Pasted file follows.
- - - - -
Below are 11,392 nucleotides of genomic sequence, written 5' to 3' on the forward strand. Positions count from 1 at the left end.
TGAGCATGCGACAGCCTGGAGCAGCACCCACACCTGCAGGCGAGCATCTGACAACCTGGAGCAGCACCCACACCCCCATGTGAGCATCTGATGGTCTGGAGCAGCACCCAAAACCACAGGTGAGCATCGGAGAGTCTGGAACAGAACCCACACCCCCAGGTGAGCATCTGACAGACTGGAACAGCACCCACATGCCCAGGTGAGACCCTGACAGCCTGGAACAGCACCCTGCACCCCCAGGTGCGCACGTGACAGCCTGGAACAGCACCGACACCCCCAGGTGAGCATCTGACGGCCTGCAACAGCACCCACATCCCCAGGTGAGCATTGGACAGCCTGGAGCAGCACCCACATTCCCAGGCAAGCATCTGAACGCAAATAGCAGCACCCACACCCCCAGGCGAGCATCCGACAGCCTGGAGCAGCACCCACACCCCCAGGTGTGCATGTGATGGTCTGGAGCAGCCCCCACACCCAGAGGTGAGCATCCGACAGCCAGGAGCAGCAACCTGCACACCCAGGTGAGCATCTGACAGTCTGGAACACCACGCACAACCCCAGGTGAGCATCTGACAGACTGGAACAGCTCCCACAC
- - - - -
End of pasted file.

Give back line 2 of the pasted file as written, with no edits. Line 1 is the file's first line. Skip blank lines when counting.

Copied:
TGAGCATGCGACAGCCTGGAGCAGCACCCACACCTGCAGGCGAGCATCTGACAACCTGGAGCAGCACCCACACCCCCATGTGAGCATCTGATGGTCTGGAGCAGCACCCAAAACCACAGGTGAGCATCGGAGAGTCTGGAACAGAACCCACACCCCCAGGTGAGCATCTGACAGACTGGAACAGCACCCACATGCCCAGGTGAGACCCTGACAGCCTGGAACAGCACCCTGCACCCCCAGGTGCGCACGTGACAGCCTGGAACAGCACCGACACCCCCAGGTGAGCATCTGACGGCCTGCAACAGCACCCACATCCCCAGGTGAGCATTGGACAGCCTGGAGCAGCACCCACATTCCCAGGCAAGCATCTGAACGCAAATAGCAGCACCCACACCCCCAGGCGAGCATCCGACAGCCTGGAGCAGCACCCACACCCCCAGGTGTGCATGTGATGGTCTGGAGCAGCCCCCACACCCAGAGGTGAGCATCCGACAGCCAGGAGCAGCAACCTGCACACCCAGGTGAGCATCTGACAGTCTGGAACACCACGCACAACCCCAGGTGAGCATCTGACAGACTGGAACAGCTCCCACAC